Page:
A glossary of hydrological and related terms

There are quite a few good glossaries of hydrological terms already ‘out there’ and ready for you to use. The NIWA one is nicely written but doesn’t cover many terms. Two USGS ones (a, b) look very comprehensive, but don’t cover all the terms in use in the UK. There must be some hydrological vocabulary which is particular to Scotland too.

So here’s my own. Prepared initially in some haste soon after a SEPA training event for flood forecasting staff, I naturally hope this will be of value to students in Dundee and even beyond. It will be even better with your suggestions – so you are very welcome to send in.

annual maximum floodThe largest instantaneous flow in any water year.  The standard water year in the UK is 1 October – 30 September.
antecedent conditionsThe state of catchment wetness prior to a rainfall event and its associated rise in a river.
aquiferA geological unit which holds and releases water – this may be important for sustaining watercourses in dry weather and might also be valuable for a private water supply.
baseflowThe flow of a stream or river which continues well after inputs from rainfall or snowmelt cease.  See also BFI.
BFIBase Flow Index.  Calculated as a fraction of unity: baseflow as a fraction of total flow over an extended period, normally a number of years.
convectionOne of the three main causes of atmospheric uplift which in turn leads to condensation and precipitation.  Convective uplift arises due to localised energy transfer and is associated with localised precipitation (< 5km across at any one time) which tends to be intense (often >20 mm/h) and short-lived – normally the most damaging falls are finished within 1 hour.  Where a convective cell keeps on producing precipitation, it may leave a trail of precipitation accumulations which may extend for 100 km or more.  An example would be the rainfall of 11-12 August 2020 in Scotland.  Convection also may be an important feature of a band of frontal precipitation.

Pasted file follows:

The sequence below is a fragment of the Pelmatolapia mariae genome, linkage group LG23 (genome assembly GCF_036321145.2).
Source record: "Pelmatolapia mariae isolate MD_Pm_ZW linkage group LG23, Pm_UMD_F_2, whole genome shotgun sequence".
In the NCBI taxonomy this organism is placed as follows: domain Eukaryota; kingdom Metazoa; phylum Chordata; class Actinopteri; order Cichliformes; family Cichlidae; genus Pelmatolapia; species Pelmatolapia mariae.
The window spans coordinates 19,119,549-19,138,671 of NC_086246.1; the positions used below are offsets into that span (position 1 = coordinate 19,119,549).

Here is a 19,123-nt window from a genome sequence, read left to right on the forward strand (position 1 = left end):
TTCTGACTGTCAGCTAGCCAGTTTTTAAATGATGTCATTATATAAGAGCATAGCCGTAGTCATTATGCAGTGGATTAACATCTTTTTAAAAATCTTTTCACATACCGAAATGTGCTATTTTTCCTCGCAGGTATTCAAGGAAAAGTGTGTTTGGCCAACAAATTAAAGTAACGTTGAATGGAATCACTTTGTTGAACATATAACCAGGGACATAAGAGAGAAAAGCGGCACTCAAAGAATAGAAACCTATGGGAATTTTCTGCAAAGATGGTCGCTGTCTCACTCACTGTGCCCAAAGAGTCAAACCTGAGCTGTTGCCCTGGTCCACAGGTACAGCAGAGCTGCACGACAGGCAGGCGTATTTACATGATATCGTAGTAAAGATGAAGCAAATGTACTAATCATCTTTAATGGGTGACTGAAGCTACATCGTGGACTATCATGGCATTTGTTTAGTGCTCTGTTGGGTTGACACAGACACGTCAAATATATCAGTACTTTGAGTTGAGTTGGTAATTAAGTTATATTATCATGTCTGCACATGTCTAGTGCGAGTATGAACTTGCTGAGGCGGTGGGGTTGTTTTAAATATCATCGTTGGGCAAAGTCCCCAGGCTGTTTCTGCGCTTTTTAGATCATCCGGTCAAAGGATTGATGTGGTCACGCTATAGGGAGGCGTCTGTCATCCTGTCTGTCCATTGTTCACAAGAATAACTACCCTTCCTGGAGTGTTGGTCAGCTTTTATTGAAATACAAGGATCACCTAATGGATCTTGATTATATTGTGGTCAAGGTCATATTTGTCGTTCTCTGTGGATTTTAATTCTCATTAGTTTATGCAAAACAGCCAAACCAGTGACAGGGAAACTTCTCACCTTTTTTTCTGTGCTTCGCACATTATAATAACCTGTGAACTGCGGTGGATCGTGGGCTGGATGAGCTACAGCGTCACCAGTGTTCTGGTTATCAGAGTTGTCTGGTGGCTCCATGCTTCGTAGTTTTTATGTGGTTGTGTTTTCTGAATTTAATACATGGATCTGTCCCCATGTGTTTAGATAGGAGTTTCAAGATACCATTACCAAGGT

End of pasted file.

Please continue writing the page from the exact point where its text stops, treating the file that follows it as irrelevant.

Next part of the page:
cumecCubic metre per second (m3/s) – abbreviation.  Note 1 cumec is the same as 1000 litres per second.
cusecCubic foot per second. Rarely used in UK hydrology, but still commonly in use in the US.
dischargeThe rate of flow of a watercourse.  Think of the volume of water passing every second under a tape measure across a river.  Means the same as flow.  Normally measured in cumecs.
evaporationLoss of water from catchment surfaces (leaves, ground) to the atmosphere.  Requires energy, water at the surface and unsaturated air to occur.  Strictly, transpiration is a special case of evaporation, but hydrologists try to be clear about exactly which losses of water are being referred to.